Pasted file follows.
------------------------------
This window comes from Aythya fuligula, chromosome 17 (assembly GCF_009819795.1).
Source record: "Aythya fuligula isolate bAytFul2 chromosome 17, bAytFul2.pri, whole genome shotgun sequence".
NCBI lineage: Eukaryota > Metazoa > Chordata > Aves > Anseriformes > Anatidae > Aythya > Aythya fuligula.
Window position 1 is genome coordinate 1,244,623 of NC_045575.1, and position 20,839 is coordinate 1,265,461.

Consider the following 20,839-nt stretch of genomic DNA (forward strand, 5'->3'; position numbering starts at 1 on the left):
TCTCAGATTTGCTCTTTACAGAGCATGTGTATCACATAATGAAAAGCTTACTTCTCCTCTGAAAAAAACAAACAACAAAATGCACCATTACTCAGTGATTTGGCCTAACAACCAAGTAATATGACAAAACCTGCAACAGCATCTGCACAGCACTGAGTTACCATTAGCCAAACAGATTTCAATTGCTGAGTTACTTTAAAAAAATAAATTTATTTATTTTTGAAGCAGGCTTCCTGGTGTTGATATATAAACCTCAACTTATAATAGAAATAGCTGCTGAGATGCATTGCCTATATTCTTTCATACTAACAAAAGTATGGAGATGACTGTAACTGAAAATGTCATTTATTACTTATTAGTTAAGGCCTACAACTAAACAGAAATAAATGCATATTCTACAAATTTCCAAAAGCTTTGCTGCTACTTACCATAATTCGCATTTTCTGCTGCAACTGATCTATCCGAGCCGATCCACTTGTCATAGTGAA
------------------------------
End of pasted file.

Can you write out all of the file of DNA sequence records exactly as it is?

This window comes from Aythya fuligula, chromosome 17 (assembly GCF_009819795.1).
Source record: "Aythya fuligula isolate bAytFul2 chromosome 17, bAytFul2.pri, whole genome shotgun sequence".
NCBI lineage: Eukaryota > Metazoa > Chordata > Aves > Anseriformes > Anatidae > Aythya > Aythya fuligula.
Window position 1 is genome coordinate 1,244,623 of NC_045575.1, and position 20,839 is coordinate 1,265,461.

Consider the following 20,839-nt stretch of genomic DNA (forward strand, 5'->3'; position numbering starts at 1 on the left):
TCTCAGATTTGCTCTTTACAGAGCATGTGTATCACATAATGAAAAGCTTACTTCTCCTCTGAAAAAAACAAACAACAAAATGCACCATTACTCAGTGATTTGGCCTAACAACCAAGTAATATGACAAAACCTGCAACAGCATCTGCACAGCACTGAGTTACCATTAGCCAAACAGATTTCAATTGCTGAGTTACTTTAAAAAAATAAATTTATTTATTTTTGAAGCAGGCTTCCTGGTGTTGATATATAAACCTCAACTTATAATAGAAATAGCTGCTGAGATGCATTGCCTATATTCTTTCATACTAACAAAAGTATGGAGATGACTGTAACTGAAAATGTCATTTATTACTTATTAGTTAAGGCCTACAACTAAACAGAAATAAATGCATATTCTACAAATTTCCAAAAGCTTTGCTGCTACTTACCATAATTCGCATTTTCTGCTGCAACTGATCTATCCGAGCCGATCCACTTGTCATAGTGAA